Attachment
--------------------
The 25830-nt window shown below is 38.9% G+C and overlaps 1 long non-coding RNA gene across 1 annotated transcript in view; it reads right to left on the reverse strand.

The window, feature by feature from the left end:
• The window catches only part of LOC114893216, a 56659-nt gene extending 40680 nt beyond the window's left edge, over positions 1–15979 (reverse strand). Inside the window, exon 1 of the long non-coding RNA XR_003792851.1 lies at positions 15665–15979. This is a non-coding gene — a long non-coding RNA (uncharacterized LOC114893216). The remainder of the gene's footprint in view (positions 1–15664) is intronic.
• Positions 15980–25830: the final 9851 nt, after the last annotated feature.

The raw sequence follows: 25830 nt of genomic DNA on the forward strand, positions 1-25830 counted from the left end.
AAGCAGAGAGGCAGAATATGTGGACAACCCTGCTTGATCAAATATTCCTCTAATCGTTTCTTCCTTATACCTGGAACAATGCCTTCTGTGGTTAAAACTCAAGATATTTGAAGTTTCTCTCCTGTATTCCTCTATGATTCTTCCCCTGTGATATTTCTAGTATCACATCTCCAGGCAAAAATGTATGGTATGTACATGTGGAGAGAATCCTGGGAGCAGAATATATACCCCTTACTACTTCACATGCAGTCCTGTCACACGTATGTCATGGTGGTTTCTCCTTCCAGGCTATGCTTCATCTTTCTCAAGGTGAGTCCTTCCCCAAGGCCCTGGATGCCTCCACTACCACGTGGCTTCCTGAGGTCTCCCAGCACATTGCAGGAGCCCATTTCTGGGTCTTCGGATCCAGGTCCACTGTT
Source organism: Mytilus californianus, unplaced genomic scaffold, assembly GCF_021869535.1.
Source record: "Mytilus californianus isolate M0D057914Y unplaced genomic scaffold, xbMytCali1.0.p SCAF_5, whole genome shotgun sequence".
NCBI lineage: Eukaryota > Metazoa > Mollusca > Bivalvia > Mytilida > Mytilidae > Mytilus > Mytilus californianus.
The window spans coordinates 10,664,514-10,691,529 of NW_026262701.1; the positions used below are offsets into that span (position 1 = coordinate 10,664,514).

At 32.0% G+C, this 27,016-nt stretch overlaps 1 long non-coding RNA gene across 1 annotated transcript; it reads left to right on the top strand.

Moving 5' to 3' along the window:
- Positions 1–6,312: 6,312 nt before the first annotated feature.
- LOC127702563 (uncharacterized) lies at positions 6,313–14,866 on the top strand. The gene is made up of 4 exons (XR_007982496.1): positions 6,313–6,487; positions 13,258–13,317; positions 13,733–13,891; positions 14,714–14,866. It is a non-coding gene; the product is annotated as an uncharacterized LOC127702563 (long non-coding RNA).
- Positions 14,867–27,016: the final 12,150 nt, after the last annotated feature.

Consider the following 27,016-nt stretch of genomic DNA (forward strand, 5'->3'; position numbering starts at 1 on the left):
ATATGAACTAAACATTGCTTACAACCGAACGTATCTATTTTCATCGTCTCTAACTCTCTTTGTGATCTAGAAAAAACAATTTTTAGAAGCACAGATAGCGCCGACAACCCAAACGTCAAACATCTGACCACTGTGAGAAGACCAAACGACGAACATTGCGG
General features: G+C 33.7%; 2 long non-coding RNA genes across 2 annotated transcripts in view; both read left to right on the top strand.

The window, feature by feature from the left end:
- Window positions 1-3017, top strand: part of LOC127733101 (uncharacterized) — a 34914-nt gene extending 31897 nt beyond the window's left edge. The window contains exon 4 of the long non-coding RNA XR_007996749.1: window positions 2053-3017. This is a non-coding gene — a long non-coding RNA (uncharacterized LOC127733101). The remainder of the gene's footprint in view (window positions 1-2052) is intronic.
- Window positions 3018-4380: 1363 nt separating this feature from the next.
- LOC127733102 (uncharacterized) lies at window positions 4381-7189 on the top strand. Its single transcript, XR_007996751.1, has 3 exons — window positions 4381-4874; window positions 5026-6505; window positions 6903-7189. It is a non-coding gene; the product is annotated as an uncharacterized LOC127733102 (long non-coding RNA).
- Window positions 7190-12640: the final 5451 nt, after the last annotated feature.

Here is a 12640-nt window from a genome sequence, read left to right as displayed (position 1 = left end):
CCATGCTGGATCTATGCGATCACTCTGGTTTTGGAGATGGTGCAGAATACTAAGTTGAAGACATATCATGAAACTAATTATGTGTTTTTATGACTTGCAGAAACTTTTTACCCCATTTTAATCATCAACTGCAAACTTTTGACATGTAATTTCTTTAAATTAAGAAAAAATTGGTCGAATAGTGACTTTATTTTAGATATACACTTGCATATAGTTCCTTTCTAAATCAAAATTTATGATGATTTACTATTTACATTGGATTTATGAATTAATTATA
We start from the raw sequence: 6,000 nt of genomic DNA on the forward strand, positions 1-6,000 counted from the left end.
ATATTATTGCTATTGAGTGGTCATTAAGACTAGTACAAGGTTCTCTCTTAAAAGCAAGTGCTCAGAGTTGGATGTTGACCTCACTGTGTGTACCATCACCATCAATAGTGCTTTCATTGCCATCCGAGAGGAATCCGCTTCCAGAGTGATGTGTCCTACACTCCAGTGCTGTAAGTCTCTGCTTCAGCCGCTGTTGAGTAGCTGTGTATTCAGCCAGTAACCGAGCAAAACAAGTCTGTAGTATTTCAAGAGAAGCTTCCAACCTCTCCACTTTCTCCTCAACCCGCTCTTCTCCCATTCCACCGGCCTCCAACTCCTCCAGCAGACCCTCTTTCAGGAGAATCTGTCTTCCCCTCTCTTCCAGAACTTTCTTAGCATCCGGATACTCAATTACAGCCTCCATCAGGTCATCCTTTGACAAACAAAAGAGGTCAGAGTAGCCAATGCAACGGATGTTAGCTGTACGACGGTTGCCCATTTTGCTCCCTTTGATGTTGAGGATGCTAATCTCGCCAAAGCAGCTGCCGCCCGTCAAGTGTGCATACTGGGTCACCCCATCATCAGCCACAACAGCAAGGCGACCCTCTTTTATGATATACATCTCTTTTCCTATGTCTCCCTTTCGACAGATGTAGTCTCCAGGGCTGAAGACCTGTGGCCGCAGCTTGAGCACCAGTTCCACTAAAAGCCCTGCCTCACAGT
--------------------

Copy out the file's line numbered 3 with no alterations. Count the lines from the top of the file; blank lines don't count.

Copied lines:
• The window catches only part of LOC114893216, a 56659-nt gene extending 40680 nt beyond the window's left edge, over positions 1–15979 (reverse strand). Inside the window, exon 1 of the long non-coding RNA XR_003792851.1 lies at positions 15665–15979. This is a non-coding gene — a long non-coding RNA (uncharacterized LOC114893216). The remainder of the gene's footprint in view (positions 1–15664) is intronic.